AFL 3 years ago

Revisiting the 2004 AFL Draft

  • Revisiting the 2004 AFL Draft
  • Revisiting the 2004 AFL Draft
  • Revisiting the 2004 AFL Draft
  • Revisiting the 2004 AFL Draft
  • Revisiting the 2004 AFL Draft

The 2004 AFL draft has brought us some of the most dominant, exhilarating and successful players of the past decade.

Despite only five out of the top 10 having  excellent careers in the AFL, the order in which they were selected has always been a talking point.

Therefore, it is time to redraft the top 10 of the 2004 draft. No rookie drafted players have been included in any of these articles, therefore, the likes of Heath Grundy, Heritier Lumumba, Josh Gibson and Dale Morris miss out.

I will start by listing the draft class in its real order, and then redraft them based on which players have had the best careers.

2004 draft
Pick 1: Brett Deledio (Richmond)
Pick 2: Jarryd Roughead (Hawthorn)
Pick 3: Ryan Griffen (Western Bulldogs)
Pick 4: Richard Tambling (Richmond)
Pick 5: Lance Franklin (Hawthorn)
Pick 6: Tom Williams (Western Bulldogs)
Pick 7: Jordan Lewis (Hawthorn)
Pick 8: John Meesen (Adelaide)
Pick 9: Jordan Russell (Carlton)
Pick 10: Chris Egan (Collingwood)

Redrafted

Pick 1 (Richmond) – Lance Franklin
It’s unbelievable that Franklin was the fifth overall pick in this draft. He’s the best forward in the AFL, and according to many, one of the best players overall.

He’s played 215 games, kicking a remarkable 693 goals. He’s a five-time All-Australian, three-time Coleman Medalist and two-time premiership player. He’s the most athletically gifted player in the competition and is breathtaking to watch. He had a 100-plus goal season in 2008, the last active AFL player to do so.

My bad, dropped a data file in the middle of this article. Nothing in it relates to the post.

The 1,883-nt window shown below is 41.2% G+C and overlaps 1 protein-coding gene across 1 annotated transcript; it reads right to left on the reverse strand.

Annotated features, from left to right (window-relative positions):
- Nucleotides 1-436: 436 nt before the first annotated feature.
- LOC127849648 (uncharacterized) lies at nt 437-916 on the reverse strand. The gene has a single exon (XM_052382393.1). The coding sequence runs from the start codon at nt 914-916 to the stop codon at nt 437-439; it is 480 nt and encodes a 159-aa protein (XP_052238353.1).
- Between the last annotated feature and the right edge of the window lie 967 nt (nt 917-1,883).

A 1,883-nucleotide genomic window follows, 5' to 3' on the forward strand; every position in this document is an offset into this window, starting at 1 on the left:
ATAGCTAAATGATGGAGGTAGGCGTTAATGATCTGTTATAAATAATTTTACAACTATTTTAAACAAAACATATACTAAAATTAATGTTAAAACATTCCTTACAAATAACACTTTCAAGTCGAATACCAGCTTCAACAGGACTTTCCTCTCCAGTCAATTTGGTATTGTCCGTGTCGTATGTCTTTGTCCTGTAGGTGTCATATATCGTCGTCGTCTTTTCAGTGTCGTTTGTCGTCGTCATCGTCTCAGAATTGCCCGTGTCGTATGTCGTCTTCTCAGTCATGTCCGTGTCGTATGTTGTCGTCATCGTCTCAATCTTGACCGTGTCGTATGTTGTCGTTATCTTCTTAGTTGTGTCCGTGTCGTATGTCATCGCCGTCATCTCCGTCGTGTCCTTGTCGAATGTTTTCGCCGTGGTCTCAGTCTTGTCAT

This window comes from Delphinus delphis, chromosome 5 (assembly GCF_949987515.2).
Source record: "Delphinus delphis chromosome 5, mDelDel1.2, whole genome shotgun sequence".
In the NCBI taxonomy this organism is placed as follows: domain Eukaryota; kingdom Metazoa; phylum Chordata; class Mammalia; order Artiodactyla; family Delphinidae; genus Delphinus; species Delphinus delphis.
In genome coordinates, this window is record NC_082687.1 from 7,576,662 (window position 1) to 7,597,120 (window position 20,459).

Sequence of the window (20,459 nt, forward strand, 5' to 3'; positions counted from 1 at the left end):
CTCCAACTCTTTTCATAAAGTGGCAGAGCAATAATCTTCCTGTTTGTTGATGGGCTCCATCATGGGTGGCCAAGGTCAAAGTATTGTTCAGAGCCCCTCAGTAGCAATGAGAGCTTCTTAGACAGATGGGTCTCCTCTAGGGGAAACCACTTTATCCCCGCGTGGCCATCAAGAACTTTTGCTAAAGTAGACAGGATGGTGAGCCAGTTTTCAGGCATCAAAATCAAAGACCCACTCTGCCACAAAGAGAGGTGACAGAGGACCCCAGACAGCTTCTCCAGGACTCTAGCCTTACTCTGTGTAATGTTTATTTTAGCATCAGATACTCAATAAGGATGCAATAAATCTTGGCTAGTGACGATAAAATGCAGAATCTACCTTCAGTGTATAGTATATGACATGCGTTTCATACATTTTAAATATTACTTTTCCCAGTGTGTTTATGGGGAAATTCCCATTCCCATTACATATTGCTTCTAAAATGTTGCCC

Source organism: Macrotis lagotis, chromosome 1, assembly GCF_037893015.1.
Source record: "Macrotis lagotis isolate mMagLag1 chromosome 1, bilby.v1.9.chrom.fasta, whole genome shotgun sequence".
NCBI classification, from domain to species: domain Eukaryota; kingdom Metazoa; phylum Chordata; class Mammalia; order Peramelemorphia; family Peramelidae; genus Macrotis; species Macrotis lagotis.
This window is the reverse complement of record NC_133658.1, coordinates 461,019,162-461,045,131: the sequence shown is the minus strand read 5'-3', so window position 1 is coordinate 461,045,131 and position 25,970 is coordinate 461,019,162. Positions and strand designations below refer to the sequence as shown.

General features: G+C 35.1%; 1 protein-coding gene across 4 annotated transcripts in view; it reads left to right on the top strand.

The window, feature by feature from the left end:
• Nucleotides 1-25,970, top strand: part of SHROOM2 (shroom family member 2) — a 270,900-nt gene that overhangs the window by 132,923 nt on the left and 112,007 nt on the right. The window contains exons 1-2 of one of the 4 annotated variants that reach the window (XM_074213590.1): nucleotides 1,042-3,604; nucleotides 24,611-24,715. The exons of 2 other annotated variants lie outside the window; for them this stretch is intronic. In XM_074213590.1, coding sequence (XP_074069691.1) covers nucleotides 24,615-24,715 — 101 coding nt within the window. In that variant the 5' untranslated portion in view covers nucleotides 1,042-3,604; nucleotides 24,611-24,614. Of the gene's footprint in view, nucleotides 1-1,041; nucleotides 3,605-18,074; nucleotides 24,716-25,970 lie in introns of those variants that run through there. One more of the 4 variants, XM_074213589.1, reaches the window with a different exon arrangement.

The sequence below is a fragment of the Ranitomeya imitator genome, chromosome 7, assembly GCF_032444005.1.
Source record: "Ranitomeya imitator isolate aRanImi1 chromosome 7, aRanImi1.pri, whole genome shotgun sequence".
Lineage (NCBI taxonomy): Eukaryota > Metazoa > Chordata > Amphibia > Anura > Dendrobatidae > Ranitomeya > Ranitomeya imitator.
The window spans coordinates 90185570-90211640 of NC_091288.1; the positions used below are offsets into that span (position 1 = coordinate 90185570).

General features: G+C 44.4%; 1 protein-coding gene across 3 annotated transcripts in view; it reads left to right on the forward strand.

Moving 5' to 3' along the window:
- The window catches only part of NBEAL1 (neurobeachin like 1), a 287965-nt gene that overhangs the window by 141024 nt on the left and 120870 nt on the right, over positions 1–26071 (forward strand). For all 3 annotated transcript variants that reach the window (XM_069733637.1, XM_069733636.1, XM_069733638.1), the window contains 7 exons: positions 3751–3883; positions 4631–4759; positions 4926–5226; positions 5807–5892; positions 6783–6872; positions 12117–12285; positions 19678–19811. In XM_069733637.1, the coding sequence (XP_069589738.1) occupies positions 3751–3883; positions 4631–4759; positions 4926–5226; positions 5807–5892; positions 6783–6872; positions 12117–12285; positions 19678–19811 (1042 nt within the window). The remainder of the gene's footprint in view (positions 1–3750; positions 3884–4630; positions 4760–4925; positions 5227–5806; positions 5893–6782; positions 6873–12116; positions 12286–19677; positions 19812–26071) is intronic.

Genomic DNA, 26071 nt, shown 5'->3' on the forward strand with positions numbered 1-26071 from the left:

Oh, and I’ll just casually mention his $10 million contract which saw him cross to Sydney at the end of 2013.

Pick 2 (Hawthorn) – Jarryd Roughead
Roughead has always been the number two behind Buddy, so it is fitting that he remains the #2 pick in my 2004 redraft.

Hawthorn got this right. Key position players are not easy to find, nor develop; but Hawthorn would be ecstatic with how Roughead's career has panned out. In 218 games, he’s kicked 464 goals, winning the Coleman Medal in 2013. His last two seasons have been 70-plus goal seasons.

He is a strong mark, athletic, incredibly unselfish and has become a very accurate kick at goal for the Hawks. He’s now a three-time premiership player and a highly regarded forward threat in the AFL.

Pick 3 (Western Bulldogs) – Jordan Lewis
Lewis and Griffen went head to head for the redrafted pick 3 spot. Ultimately, Lewis' success with the Hawks gave him the edge. Lewis has come along way since being the seventh overall pick in the 2004 draft. Early on in his career, there were doubts over Lewis’ discipline, focus and professionalism. However, in the past few years, he has turned his career around.

Lewis is now one of the elite midfielders in the game and was a big favourite to win the Brownlow Medal in 2014. He’s a courageous player and one of Hawthorn’s leaders. He’s a three-time premiership player and won the best and fairest in 2014, which is a major honour in a premiership year.

225 games, 126 goals, he was named All-Australian last year, and is one the toughest players in the game right now.

Pick 4 (Richmond) – Ryan Griffen
Griffen is all class on the field; a smooth-moving midfielder who makes the game of football look effortless. He plays with speed, poise, skill and he can kick goals.

Although he  played 200 games for the Dogs, was their leader in 2014, and is a two-time best and fairest winner for the club, he will most likely be remembered as the captain who walked out on his club and went to GWS at the end of 2014.

He is having a quieter start to the season than usual, but Griffen's excellence at the Bulldogs should not be forgotten.

Pick 5 (Hawthorn) – Travis Cloke